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Smashing Daily #18: Hiring, Detecting, Singing

Here’s episode #18 of The Smashing Daily, with the question if designers must know how to code, an in-depth look at type classification, lots of great stuff about Responsive Design, things about content and much more. Enjoy!

“We don’t hire designers who can’t code”
Many developers think that designers should be able to code, but most designers think that’s not necessary. Here’s a very interesting article by Roger Davis about this subject. Interesting, because Roger has been working in an environment that forced him to code a long time ago, so he knows what it means to both design and code. A great read for designers and developers.

Should designers code?

Adactio: Journal—Responsive questions1
A while ago Jeremy Keith was interviewed about Responsive Design. It turned out to be a very interesting read, with good questions and good answers, too. I liked Jeremy’s answer about the fact that it took so long to finally start using fluid layouts: “While media queries are a relatively recent innovation, we’ve always had the ability to create fluid layouts. And yet Web designers and developers have willfully ignored that fact, choosing instead to create un-webby fixed-width layouts.” Exactly my thoughts. You should read this interview, it’s really good!

Type classifications are useful, but the common ones are not2
For anyone who has ever tried to manage a large type library: how do you do that? How do you classify all those different types? In this article Indra Kupferschmid looks at the history of type classification and at current models, proposing some new ways to approach them. A long, very well researched article, and a great read!

A New Take on Responsive Tables3
Tables are extremely hard to get right on small screens. Several possible solutions4 have been created, and here’s a new one which uses a fixed left header and a scrollable table body. The only issue with this solution is that it doesn’t work on a large portion of the current phones out there.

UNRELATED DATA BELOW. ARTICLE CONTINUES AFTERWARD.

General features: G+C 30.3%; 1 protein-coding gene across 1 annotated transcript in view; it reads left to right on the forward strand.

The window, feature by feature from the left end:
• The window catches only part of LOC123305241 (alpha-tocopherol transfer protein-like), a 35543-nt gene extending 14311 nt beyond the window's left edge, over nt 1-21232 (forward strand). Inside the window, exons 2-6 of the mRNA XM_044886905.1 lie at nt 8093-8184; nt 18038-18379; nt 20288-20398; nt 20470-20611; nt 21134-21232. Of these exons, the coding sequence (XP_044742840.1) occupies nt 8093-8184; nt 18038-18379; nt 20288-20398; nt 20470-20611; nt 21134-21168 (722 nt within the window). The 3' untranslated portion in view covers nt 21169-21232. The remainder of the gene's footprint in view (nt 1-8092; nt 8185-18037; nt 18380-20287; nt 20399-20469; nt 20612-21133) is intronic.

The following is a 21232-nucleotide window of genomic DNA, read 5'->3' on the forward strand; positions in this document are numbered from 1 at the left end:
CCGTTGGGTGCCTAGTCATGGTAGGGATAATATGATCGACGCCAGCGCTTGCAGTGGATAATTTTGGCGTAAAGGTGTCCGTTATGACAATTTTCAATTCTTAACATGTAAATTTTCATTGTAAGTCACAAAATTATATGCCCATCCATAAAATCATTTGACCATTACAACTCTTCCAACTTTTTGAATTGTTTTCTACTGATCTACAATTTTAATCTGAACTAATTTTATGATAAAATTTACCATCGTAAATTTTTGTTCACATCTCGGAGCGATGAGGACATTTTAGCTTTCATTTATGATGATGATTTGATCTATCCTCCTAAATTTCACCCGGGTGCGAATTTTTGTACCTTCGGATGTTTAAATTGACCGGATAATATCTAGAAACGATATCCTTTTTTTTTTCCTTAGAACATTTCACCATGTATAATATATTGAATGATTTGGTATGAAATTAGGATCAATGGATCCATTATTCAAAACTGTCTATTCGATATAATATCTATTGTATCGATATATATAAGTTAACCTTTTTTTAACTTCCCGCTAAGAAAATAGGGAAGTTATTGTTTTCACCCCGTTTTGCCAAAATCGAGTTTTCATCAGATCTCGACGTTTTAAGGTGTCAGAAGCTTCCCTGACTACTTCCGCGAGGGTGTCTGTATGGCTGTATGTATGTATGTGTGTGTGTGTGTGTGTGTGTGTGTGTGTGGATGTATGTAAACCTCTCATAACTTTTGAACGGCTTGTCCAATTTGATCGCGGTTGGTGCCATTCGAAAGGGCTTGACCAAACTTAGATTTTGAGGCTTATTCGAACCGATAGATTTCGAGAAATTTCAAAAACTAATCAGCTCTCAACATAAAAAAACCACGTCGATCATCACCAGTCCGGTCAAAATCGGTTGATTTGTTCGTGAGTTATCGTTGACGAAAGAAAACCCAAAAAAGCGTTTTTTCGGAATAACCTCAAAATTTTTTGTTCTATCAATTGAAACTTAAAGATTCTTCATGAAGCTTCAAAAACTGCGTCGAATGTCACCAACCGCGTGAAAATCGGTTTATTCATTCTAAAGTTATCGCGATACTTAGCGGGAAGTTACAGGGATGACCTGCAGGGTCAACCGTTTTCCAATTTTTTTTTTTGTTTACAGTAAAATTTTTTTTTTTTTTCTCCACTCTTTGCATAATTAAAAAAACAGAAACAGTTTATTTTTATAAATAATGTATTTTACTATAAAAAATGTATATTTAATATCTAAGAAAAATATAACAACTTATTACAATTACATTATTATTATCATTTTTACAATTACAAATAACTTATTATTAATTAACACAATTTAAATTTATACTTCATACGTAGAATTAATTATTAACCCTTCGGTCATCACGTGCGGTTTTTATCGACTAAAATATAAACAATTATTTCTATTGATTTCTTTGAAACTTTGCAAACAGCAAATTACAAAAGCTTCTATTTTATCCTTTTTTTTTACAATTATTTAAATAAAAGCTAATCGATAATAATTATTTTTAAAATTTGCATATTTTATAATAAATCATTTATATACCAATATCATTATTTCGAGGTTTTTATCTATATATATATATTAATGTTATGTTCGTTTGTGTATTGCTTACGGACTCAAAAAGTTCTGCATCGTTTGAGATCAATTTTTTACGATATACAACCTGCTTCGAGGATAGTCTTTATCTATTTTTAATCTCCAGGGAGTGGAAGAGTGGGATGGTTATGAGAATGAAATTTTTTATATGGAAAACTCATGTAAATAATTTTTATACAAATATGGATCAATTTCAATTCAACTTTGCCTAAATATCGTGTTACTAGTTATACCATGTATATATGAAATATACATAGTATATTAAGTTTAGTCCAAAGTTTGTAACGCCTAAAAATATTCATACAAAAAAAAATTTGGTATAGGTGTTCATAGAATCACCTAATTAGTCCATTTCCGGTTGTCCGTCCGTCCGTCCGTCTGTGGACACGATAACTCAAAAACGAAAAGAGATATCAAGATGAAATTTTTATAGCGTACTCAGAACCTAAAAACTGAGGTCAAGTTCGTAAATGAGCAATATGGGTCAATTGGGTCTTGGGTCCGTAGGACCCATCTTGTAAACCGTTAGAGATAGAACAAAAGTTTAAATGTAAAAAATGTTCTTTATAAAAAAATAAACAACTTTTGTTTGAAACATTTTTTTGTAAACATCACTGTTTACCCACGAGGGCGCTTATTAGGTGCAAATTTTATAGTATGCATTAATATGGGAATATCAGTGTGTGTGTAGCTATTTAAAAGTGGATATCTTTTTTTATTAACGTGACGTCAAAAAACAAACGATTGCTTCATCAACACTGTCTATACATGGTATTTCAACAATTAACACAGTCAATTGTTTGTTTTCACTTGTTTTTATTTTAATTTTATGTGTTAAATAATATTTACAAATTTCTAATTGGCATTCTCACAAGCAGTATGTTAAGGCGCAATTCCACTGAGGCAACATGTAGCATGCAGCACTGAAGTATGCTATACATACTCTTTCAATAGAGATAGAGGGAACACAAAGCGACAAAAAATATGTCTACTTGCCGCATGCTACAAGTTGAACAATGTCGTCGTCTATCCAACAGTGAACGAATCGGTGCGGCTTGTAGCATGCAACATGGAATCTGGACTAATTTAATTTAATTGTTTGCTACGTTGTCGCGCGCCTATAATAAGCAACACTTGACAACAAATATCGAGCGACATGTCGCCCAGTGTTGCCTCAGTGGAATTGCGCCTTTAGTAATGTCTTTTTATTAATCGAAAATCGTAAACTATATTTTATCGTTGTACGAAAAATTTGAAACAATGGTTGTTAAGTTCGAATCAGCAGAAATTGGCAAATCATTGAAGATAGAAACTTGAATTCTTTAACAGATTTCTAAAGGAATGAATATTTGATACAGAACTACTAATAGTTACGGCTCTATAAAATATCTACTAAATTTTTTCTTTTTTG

A responsive tables solution5

Taking “Content First” Very Seriously6
When Cloudfour decided to redesign their website they decided to take a “Content First” approach. Lyza Gardner wrote this post about the process and about the things they found out while building the website.

What’s the greater fear for publishers: Amazon or piracy?7
Book publishers have been looking at the wrong enemy for too long: they always thought piracy would be a problem for eBooks, so they embraced eBook formats that support DRM. It turns out that the biggest book seller (who also has its own eBook format), has turned into the biggest enemy.

Using Modernizr to detect HTML5 features and provide fallbacks8
One of the most interesting things about Web development (but also one of the more complex things) is the fact that you can create fallbacks for older browsers. One great tool that can help you out in making these fallbacks is Modernizr. Tom Leadbetter wrote this in depth article about how it works and about what you can do with it. I highly recommend reading it, it’s a great tool and a great article.


Last Click

Like A Rounded Corner (Bruce and The Standardettes)10
For all you webstandards nerds and CSS3 designers out there, here’s the brilliant song Like A Rounded Corner by Bruce Lawson and The Standardettes. I laughed out loud at “styelsheet masturbation has replaced my imagination” and at “HTML5, so it is iOs ready for you”. Hilarious.


Previous Issues12

For previous Smashing Daily issues, check out the Smashing Daily Archive13.


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Vasilis van Gemert is the Principal Front-end Developer at Mirabeau in The Netherlands and a board member of Fronteers. His aim is to close the gap between design and (front-end) development. He believes the excess of knowledge he has can be better used by others, by more creative and smarter people. You can follow him on Twitter.

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